Part of the reason there is so much vitriol in our culture is because we have lost the concept of real, objective truth. One of the most prominent examples of this in the show is when Hannah visits the school counsellor Mr. Porter as a last-ditch effort to reconsider suicide. She says it was her “one last chance at life”. She meets with him for only a few minutes and secretly records the conversation. She tells him that she is really struggling and does say at one point that she wants it all to end. It is a subtle suggestion at suicide, and Mr. Porter probes further, asking if she wants to hurt herself. Hannah refuses to talk about it, and Mr. Porter says that if she’s not willing to open up about things, there isn’t much he can do. Her only alternative is to try and move on. Hannah takes this as a rejection of help, leaves his office, goes home and kills herself.
Hannah clearly blames Mr. Porter for letting her down. The other students do too. Even Mr. Porter himself seems nervous when things go to trial that he might lose his job or be found to have broken the law. But I couldn’t help but notice that it is not so clear that Mr. Porter failed Hannah. It’s true that he could have perhaps tried a bit harder, but it is also true that Hannah shut down the conversation. In fact, she leaves his office and pauses outside the door, hoping he would come after her. He doesn’t, and Hannah blames him for giving up too easily. Yet it is worth asking, should he have chased after her? Is it a good idea to hound a student who is shutting down? I can say from experience that trying to have a student open up when they don’t want to can be counter-productive. Perhaps Mr. Porter was biding his time, hoping for a productive conversation soon thereafter. Little did he know it would never come.
Mr. Porter is legally obligated to report a student who he believes is in immediate danger of hurtful or suicidal behaviour. It is questionable if Hannah says enough to justify him doing so. Hannah seems to conclude on the tapes that he did fail her, but is that true? Just because Hannah wanted him to do more does not mean that he let her down. I feel bad for Mr. Porter. While I do think that he could have done more, it doesn’t help that Hannah was being passive-aggressive with him. When she comes to him for help and then shuts down the conversation, how is he supposed to overcome that? When she leaves his office but expects him to come after her, how is he supposed to know that is what she wants? This is one instance where Hannah is telling her version of the truth that might not be exactly as true as it ought to be.
The sum of the matter is this: Truth is real, and truth matters. People do not get to simply make up their version of the truth and then demand that others live by it. Hannah’s assessment of other people’s actions sometimes lacks a full and fair portrayal. Simply because she says she is setting the record straight does not mean that her perspective gets to go unchallenged. While her perception of the world around her is a painful one, that does not automatically assign blame to others. To be sure, many instances in the show are clearly sins against Hannah. But at least and handful are questionable. The truth might lie somewhere beyond her simplistic and one-sided viewpoint.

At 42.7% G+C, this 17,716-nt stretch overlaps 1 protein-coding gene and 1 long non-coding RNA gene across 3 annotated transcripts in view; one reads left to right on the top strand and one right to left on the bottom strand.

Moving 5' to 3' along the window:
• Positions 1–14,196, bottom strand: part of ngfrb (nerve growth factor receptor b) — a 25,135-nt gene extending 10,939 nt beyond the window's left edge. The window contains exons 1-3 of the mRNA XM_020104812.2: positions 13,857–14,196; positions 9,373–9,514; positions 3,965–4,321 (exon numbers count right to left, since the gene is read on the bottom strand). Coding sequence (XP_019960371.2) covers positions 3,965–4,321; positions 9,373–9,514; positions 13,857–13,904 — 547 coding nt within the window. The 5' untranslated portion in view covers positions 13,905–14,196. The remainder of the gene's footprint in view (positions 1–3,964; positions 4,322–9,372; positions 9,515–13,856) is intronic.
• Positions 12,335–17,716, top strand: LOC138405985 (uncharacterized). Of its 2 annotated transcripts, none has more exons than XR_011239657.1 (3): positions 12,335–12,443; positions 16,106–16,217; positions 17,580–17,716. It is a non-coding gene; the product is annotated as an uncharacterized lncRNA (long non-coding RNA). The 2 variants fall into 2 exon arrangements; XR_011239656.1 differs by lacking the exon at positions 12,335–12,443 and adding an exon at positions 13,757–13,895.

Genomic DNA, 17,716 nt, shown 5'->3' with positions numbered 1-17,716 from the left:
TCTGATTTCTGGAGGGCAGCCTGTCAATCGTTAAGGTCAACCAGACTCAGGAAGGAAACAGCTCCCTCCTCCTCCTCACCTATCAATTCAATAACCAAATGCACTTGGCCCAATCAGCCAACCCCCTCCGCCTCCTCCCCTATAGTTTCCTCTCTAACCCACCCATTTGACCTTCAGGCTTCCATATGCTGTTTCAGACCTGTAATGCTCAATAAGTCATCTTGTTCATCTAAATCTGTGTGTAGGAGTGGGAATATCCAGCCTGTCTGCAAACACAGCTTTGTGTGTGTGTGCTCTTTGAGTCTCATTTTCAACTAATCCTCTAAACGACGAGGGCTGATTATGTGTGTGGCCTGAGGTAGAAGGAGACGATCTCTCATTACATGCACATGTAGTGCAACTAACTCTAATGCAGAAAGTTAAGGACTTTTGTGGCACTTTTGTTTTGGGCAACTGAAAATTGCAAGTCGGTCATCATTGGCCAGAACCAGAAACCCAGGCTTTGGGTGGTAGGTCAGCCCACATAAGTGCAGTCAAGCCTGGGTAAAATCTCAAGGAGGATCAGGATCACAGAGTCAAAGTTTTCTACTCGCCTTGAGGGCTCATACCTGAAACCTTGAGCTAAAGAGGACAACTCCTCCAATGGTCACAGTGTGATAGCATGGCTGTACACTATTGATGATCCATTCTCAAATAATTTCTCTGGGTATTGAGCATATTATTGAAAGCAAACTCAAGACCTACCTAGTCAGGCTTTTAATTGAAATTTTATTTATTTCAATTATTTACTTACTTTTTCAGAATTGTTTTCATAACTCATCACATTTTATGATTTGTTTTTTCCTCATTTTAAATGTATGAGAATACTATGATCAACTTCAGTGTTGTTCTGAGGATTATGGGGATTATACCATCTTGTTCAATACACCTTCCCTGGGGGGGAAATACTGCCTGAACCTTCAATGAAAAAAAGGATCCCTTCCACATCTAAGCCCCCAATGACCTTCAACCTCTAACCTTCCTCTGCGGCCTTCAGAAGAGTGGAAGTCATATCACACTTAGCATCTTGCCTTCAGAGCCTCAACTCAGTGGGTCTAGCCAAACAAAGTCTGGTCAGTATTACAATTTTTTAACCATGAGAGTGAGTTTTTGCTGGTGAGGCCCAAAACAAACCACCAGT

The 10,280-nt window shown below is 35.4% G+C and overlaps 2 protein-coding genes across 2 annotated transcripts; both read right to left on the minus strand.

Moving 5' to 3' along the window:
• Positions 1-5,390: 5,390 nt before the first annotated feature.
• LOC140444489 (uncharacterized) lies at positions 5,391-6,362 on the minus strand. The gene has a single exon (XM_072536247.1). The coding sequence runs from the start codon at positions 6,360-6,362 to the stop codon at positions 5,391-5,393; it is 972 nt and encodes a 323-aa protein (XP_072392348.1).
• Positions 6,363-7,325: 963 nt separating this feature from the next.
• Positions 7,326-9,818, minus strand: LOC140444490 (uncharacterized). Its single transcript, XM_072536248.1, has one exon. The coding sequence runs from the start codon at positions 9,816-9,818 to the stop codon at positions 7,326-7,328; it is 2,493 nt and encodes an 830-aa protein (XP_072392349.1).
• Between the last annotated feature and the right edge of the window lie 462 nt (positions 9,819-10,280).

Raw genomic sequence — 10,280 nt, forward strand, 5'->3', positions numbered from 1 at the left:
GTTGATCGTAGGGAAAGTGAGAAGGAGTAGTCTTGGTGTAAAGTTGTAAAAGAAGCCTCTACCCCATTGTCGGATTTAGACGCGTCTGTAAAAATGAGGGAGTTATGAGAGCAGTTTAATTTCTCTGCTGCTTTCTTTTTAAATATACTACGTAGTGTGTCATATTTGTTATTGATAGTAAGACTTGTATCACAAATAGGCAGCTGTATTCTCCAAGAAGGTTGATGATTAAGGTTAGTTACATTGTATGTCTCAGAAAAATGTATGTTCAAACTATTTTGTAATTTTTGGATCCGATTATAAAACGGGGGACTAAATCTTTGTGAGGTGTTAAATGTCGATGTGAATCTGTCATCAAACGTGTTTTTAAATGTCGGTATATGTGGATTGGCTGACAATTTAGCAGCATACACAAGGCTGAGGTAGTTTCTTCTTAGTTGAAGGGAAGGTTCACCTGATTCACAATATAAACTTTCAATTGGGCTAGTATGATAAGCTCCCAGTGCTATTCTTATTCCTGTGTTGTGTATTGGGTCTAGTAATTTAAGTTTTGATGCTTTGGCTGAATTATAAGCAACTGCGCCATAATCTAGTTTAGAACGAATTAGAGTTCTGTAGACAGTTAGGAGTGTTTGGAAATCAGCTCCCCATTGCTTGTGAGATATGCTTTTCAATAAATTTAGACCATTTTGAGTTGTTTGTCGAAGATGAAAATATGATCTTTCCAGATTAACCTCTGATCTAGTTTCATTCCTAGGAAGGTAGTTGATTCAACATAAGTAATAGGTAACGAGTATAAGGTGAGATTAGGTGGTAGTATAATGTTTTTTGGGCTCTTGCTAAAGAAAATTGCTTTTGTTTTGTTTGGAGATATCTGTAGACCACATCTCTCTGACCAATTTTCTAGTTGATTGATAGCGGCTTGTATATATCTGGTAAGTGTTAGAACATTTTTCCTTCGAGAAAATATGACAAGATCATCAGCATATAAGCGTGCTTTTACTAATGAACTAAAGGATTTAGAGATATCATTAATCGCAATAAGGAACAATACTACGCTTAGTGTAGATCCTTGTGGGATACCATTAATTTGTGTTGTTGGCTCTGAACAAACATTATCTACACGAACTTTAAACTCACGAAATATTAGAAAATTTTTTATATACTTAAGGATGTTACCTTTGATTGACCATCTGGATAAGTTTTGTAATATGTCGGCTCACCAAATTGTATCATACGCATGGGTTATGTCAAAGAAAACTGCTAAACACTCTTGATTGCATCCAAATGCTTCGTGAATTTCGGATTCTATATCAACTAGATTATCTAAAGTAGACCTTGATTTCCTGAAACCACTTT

If we are going to make progress in helping hurting people find healing, the first step is to define reality as it actually is. Sometimes our perspective is what needs changing. To be sure, people need to be heard. They need empathy and understanding. But we ought not to allow people to define reality for themselves and then demand other people fall in line with it. Such a view of truth is destructive by necessity. It will breed only quarrels between competing “truths”. Rather, truth exists objectively outside of our subjective feelings, and we need to help each other pursue that. Your truth vs. my truth is a collision course that brings only casualties.
Hannah’s world was full of pain, but she believed that there was only one way out. She had defined her own truth, and needed someone to show her a reality that was different from the one she found herself enclosed in. The truth is that suicide was not the only option. It was not even the best option. But Hannah had boxed herself into her own version of the truth, and it killed her. Sometimes the best thing we can do for someone is challenge their sense of truth. But to do so begins by understanding that truth is not based on a person’s individual feelings. Such an idea just might suck a person into their own early grave.